“We understand these are challenging times and are committed to doing our part for the well-being of our employees, guests and the State of Michigan,” a company statement read. “We look forward to when we can welcome back our guests with a continued focus on our comprehensive health and safety protocols.”

The others are the 400-room MotorCity Casino Hotel operated by privately held Ilitch Holdings, affiliated with several Detroit sports teams and the Little Caesars Enterprises pizza franchise, and the 400-room Greektown Casino-Hotel, owned by the Vici Properties real estate investment trust and operated by Pennsylvania-based Penn National Gaming.

A Wynn Las Vegas spokesperson said the company had “nothing new to report” regarding casino closures. Representatives from other major, Nevada-based gaming companies didn’t return requests for comment regarding the status of their own properties in the state and across the country.

Uphill battle

Gaming industry watchers say ensuring public safety while also protecting state economies is a tricky balancing act.

“Generally speaking, most major casinos can survive a short-term shutdown from a balance sheet perspective,” said Grove, the analyst. “Some independent operators may face more of a struggle. But it’s hard to appreciate what kind of lasting damage a shutdown of any length will do to any casino business.”

Analyst John DeCree with Union Gaming said the industry is focusing on the “promising” progress of a coronavirus vaccine and looking ahead to the next six to 12 months.

“We believe this favorable vaccine outlook outweighs the risk of potential sporadic and short-term closures like the one mentioned in Michigan,” he wrote in an email.

The gaming industry as a whole is still recovering from the initial shutdowns of the spring, added Brendan Bussmann, partner with Global Market Advisors LLC. More shutdowns are a short-term solution to a long-term problem, he said. New restrictions could set back the financial gains the industry has made since casinos reopened.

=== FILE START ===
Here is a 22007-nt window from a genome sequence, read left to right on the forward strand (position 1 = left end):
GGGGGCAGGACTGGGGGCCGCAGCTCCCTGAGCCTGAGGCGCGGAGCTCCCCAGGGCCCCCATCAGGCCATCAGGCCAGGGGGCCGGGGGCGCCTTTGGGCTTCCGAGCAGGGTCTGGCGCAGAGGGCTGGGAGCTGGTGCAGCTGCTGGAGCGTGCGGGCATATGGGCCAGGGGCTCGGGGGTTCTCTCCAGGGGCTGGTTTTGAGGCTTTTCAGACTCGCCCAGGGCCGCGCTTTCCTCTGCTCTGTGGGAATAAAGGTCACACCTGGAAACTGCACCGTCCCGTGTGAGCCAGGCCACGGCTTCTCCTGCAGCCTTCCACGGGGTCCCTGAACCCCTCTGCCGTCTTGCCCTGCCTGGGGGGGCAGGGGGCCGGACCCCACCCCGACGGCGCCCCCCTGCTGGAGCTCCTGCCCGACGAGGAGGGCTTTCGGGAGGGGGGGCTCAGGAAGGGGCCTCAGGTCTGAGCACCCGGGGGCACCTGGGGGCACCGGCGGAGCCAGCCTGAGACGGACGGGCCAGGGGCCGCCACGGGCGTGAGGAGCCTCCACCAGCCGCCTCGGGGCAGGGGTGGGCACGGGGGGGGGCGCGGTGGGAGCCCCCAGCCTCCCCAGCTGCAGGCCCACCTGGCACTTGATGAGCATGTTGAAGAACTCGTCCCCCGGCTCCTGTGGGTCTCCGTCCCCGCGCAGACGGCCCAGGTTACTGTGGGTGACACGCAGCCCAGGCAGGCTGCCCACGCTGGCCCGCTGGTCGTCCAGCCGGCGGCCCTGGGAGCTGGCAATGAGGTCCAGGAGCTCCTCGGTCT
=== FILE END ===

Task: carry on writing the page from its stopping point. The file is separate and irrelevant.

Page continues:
A three-week closure like Michigan’s hurts industries that are “probably financially softest around this time of year,” according to Michigan State University hospitality professor Michael McCall. Closures hurt the companies, but they disproportionately hurt the rank-and-file employees who risk losing a job or income, he said.

Closing Michigan’s casinos might not hurt the state’s overall economy as such a move might to do gaming- and hospitality-reliant Nevada, he said. McCall said Las Vegas’ economy, including its casinos, must find other means to bring in customers to protect its long-term economic health.

“There isn’t a city I know that’s more efficient at extracting money from people,” McCall said.

DeCree said he expects Sisolak would first try mitigating the virus’ spread via measures like limitations on hours and gathering sizes before considering another shutdown, given the industry’s importance to Nevada’s economy.

The state’s gaming industry already faces an uphill battle in bringing back convention and business travel, said Bussmann.

“Vegas will always be Vegas, but the long term recovery of it will be that much further pushed out knowing that a potential shutdown could return again, especially if it does,” he said.

Contact Mike Shoro at mshoro@reviewjournal.com or 702-387-5290. Follow @mike_shoro on Twitter. Review-Journal staff writers Marvin Clemons and Rick Velotta contributed to this report.